Terms like OPML & XOXO are too technical and specific — let's call them "live outlines"
I propose we use the term "live outline" to refer to dynamic content — such as OPML files that contain lists of feeds — that people create using XML outline formats.
I've seen some discussion about what to call the information organized using these formats, but there doesn't seem to be a convention for referring to them in general. This leads to difficulties sharing ideas related to the formats, and explaining them to people who aren't familiar with them. I really like Dave Winer's idea of a reading list, but that's just one kind of live outline; these formats can be used to create live outlines that can serve various purposes (for example, the one on my blog's sidebar or a travel outline).
"Live outline" is friendlier and easier to talk about (and say!) than "OPML", "XOXO", etc. It's a good general term everyone can use and understand without too much difficulty. It's fine to use "outline" and "outlining" in context; "live" can be omitted when people know what's being discussed.
To encourage widespread adoption and use of these formats and reltated technologies, we need simple, non-technical terms that convey meaning well. People are much more open to learning something new if it has a name they can relate to, understand, and pronounce.
Live outlines will have a significant and growing role in how people consume, organize, and share feeds:
- OPML is already a de facto standard for export/import of feed subscription lists.
- Hopefully, Dave Winer's idea of feed readers allowing people to subscribe to reading lists (and other live outlines) will become a reality soon. This is a really good idea!
- Tools like Grazr make it easy for anyone to browse, navigate, and share live outlines.
If we want people to get comfortable using structured outline formats, we need to talk about them in terms that won't alienate or put people off. Try telling someone about the cool OPML file you're building, and watch how quickly their eyes glaze over. Changing the language we use can make all the difference, and we already have a familiar example of this: Consider the idea that live outline is to OPML document as web page is to HTML document. People can relate to the idea of writing a web page, and it's easy to talk about web pages; a major reason is the lack of hard-to-pronounce technical acronyms.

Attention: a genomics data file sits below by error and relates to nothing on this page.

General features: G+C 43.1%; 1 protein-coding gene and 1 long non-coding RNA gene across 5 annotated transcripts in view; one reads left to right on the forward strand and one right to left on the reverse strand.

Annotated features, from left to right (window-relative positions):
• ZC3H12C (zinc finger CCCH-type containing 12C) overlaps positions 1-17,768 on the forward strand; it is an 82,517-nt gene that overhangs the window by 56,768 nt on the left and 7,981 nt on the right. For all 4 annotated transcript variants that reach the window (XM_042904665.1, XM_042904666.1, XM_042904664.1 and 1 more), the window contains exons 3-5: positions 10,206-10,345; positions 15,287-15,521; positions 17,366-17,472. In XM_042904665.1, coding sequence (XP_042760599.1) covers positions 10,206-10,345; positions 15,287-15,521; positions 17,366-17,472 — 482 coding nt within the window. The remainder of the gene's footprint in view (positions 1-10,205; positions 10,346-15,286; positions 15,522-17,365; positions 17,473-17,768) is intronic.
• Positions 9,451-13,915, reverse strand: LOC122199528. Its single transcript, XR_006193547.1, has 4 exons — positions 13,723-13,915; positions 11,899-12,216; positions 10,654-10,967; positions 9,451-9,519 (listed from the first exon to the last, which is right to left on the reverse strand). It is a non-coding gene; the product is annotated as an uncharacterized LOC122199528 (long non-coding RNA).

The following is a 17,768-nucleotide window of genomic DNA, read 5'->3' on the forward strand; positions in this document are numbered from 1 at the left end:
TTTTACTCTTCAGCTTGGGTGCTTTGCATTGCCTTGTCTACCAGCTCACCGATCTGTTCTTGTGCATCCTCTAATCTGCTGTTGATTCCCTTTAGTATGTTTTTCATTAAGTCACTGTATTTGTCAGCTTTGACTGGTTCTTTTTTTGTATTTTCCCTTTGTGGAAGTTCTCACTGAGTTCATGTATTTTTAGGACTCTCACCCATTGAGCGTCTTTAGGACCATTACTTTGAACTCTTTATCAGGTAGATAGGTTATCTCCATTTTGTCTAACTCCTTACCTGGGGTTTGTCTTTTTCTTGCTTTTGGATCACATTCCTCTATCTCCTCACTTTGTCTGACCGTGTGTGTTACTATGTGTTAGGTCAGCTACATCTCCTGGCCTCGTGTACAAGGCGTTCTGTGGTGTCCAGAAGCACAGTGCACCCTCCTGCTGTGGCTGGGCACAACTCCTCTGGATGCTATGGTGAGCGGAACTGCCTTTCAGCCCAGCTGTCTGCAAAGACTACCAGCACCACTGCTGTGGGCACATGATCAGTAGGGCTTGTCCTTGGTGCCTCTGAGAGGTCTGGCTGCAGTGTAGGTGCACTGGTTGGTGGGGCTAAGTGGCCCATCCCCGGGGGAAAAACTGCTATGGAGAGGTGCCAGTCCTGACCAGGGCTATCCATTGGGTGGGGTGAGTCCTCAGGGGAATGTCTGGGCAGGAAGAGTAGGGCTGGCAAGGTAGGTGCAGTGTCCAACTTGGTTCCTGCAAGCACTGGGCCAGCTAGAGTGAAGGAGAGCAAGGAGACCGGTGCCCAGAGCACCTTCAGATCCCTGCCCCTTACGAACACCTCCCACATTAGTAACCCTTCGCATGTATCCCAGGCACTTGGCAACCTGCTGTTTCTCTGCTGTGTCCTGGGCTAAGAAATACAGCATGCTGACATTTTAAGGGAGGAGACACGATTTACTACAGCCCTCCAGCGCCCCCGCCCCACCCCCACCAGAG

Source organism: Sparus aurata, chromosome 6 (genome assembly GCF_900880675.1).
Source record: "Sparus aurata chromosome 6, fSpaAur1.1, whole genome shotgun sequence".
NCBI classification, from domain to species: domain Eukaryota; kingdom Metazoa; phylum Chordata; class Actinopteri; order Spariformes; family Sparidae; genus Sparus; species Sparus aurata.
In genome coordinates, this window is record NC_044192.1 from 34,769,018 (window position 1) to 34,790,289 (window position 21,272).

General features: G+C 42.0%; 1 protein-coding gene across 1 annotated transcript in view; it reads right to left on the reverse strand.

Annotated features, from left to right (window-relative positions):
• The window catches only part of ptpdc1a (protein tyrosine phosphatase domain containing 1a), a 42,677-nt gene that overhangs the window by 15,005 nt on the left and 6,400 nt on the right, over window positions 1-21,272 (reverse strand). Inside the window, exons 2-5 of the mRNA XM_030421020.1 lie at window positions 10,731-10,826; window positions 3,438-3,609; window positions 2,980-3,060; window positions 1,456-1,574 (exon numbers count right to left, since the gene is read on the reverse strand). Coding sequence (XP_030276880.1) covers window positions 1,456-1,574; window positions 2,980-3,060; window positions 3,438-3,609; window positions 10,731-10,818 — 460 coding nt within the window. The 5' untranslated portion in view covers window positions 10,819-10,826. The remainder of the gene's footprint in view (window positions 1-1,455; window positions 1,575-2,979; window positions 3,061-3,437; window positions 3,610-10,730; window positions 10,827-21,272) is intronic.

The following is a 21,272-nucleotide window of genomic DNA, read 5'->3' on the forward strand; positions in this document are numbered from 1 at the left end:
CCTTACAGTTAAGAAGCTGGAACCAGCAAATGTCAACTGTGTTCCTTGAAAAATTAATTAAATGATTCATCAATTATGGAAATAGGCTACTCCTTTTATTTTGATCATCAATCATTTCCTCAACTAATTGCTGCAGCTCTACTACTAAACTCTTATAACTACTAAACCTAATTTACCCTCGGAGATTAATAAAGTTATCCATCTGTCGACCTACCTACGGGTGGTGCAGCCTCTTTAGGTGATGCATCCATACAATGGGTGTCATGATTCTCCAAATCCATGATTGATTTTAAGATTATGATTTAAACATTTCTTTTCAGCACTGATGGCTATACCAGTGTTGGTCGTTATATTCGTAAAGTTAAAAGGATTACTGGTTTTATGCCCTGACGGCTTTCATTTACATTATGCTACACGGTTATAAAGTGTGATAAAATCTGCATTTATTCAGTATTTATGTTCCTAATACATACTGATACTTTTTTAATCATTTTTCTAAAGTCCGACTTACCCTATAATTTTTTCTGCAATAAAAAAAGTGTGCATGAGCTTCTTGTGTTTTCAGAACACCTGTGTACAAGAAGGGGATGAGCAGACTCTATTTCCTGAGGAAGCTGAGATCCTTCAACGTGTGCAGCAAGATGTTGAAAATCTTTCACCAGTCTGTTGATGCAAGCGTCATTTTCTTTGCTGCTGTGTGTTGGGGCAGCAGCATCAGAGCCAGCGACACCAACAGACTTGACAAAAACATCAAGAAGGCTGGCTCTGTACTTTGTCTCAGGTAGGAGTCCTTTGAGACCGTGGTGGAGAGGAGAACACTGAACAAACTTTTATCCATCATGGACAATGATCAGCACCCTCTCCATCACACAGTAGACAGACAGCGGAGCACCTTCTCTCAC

- People are already familiar with the concept of an outline. They don't have to learn an entirely new concept to understand a live outline, just a new use for something they already know.
- People can easily understand that live = dynamic (e.g., feeds). Again, though, "live" sounds better and is easier to say than "dynamic". I know that OPML, etc. are not just for feeds, but I think organizing and managing feeds will be the highest-profile common use for the formats, at least for a while.
- Firefox has already begun to popularlize the term and concept of "live bookmarks". We can take advantage of that and extend the idea to live outlines.
- Non-technical people who use these outlines aren't going to (and shouldn't) care much about the details of the format in which they're written.. They'll need to recognize names for compatibility, but only until services and applications interoperate well (how many feed readers support RSS and not ATOM, or require a specific version of either?) Recognition can be important for a while when a technology is new, but how many people that use the web care about the language in which web pages are written? In most cases, they don't want to know.
I'm not arguing that we should stop using format-specific terms in technical discussions and documents; they certainly have their place. I just want to promote the use of terms that insulate people from unnecessarily technical, specific acronyms that aren't likely to be relevant to them. Plus, I want a general way to talk about the information structures we build with these formats. "Live outline" conveys meaning without being overly technical or specific to a particular format or technology. I hope the term will help these formats and creative uses of them proliferate more quickly and easily.
What do you think?
I hope this proposal will provoke some discussion. Unfortunately, I've had to disable comments due to spam (and the lack of a good mitigation capability), but if you have thoughts on this proposal, link to this post from your blog. If discussion ensues, I'll add a live search feed of links to this post to tie it all together.